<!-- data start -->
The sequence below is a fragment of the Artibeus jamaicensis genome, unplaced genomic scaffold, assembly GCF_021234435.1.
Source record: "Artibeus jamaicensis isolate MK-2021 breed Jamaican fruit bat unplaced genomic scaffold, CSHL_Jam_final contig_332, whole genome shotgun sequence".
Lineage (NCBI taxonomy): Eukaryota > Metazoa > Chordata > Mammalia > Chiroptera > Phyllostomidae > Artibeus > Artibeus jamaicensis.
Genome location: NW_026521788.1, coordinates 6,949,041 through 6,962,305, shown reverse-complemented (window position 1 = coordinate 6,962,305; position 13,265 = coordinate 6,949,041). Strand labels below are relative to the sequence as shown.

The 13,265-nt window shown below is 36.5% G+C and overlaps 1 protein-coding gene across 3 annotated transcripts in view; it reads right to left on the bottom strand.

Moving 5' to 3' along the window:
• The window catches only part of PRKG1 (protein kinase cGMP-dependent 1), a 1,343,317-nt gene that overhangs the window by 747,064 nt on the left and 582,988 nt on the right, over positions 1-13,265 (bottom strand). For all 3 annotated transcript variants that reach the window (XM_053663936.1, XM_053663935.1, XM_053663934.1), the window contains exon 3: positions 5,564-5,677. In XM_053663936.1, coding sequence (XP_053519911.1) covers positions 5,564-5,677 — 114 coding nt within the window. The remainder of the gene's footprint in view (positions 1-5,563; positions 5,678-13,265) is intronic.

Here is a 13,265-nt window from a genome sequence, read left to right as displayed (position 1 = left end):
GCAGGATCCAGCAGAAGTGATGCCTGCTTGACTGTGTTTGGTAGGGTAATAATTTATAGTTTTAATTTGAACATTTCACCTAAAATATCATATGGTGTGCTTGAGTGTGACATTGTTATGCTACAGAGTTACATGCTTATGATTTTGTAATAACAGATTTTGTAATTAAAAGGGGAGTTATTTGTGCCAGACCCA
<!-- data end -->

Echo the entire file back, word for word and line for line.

The sequence below is a fragment of the Artibeus jamaicensis genome, unplaced genomic scaffold, assembly GCF_021234435.1.
Source record: "Artibeus jamaicensis isolate MK-2021 breed Jamaican fruit bat unplaced genomic scaffold, CSHL_Jam_final contig_332, whole genome shotgun sequence".
Lineage (NCBI taxonomy): Eukaryota > Metazoa > Chordata > Mammalia > Chiroptera > Phyllostomidae > Artibeus > Artibeus jamaicensis.
Genome location: NW_026521788.1, coordinates 6,949,041 through 6,962,305, shown reverse-complemented (window position 1 = coordinate 6,962,305; position 13,265 = coordinate 6,949,041). Strand labels below are relative to the sequence as shown.

The 13,265-nt window shown below is 36.5% G+C and overlaps 1 protein-coding gene across 3 annotated transcripts in view; it reads right to left on the bottom strand.

Moving 5' to 3' along the window:
• The window catches only part of PRKG1 (protein kinase cGMP-dependent 1), a 1,343,317-nt gene that overhangs the window by 747,064 nt on the left and 582,988 nt on the right, over positions 1-13,265 (bottom strand). For all 3 annotated transcript variants that reach the window (XM_053663936.1, XM_053663935.1, XM_053663934.1), the window contains exon 3: positions 5,564-5,677. In XM_053663936.1, coding sequence (XP_053519911.1) covers positions 5,564-5,677 — 114 coding nt within the window. The remainder of the gene's footprint in view (positions 1-5,563; positions 5,678-13,265) is intronic.

Here is a 13,265-nt window from a genome sequence, read left to right as displayed (position 1 = left end):
GCAGGATCCAGCAGAAGTGATGCCTGCTTGACTGTGTTTGGTAGGGTAATAATTTATAGTTTTAATTTGAACATTTCACCTAAAATATCATATGGTGTGCTTGAGTGTGACATTGTTATGCTACAGAGTTACATGCTTATGATTTTGTAATAACAGATTTTGTAATTAAAAGGGGAGTTATTTGTGCCAGACCCA